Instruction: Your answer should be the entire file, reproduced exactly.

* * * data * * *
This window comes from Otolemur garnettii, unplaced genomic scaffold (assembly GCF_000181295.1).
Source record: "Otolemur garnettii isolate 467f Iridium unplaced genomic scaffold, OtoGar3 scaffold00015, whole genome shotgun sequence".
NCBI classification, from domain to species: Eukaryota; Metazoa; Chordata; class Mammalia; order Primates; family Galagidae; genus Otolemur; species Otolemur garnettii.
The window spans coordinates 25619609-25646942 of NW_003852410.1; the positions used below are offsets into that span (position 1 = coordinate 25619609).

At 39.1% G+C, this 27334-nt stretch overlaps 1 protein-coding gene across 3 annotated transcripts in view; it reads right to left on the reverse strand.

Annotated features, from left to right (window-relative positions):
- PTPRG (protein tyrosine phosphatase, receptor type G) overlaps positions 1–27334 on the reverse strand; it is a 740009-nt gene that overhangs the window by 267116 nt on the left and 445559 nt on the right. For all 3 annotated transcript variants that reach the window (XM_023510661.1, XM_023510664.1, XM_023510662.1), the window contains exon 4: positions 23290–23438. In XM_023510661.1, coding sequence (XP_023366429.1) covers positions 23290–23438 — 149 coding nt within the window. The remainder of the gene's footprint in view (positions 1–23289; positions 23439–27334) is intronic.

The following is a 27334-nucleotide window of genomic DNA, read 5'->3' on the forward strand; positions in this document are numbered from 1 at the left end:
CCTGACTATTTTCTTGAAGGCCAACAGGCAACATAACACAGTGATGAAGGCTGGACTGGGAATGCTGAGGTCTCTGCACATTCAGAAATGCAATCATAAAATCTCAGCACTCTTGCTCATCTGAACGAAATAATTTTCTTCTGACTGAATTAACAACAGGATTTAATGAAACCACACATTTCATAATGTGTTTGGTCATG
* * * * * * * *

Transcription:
This window comes from Otolemur garnettii, unplaced genomic scaffold (assembly GCF_000181295.1).
Source record: "Otolemur garnettii isolate 467f Iridium unplaced genomic scaffold, OtoGar3 scaffold00015, whole genome shotgun sequence".
NCBI classification, from domain to species: Eukaryota; Metazoa; Chordata; class Mammalia; order Primates; family Galagidae; genus Otolemur; species Otolemur garnettii.
The window spans coordinates 25619609-25646942 of NW_003852410.1; the positions used below are offsets into that span (position 1 = coordinate 25619609).

At 39.1% G+C, this 27334-nt stretch overlaps 1 protein-coding gene across 3 annotated transcripts in view; it reads right to left on the reverse strand.

Annotated features, from left to right (window-relative positions):
- PTPRG (protein tyrosine phosphatase, receptor type G) overlaps positions 1–27334 on the reverse strand; it is a 740009-nt gene that overhangs the window by 267116 nt on the left and 445559 nt on the right. For all 3 annotated transcript variants that reach the window (XM_023510661.1, XM_023510664.1, XM_023510662.1), the window contains exon 4: positions 23290–23438. In XM_023510661.1, coding sequence (XP_023366429.1) covers positions 23290–23438 — 149 coding nt within the window. The remainder of the gene's footprint in view (positions 1–23289; positions 23439–27334) is intronic.

The following is a 27334-nucleotide window of genomic DNA, read 5'->3' on the forward strand; positions in this document are numbered from 1 at the left end:
CCTGACTATTTTCTTGAAGGCCAACAGGCAACATAACACAGTGATGAAGGCTGGACTGGGAATGCTGAGGTCTCTGCACATTCAGAAATGCAATCATAAAATCTCAGCACTCTTGCTCATCTGAACGAAATAATTTTCTTCTGACTGAATTAACAACAGGATTTAATGAAACCACACATTTCATAATGTGTTTGGTCATG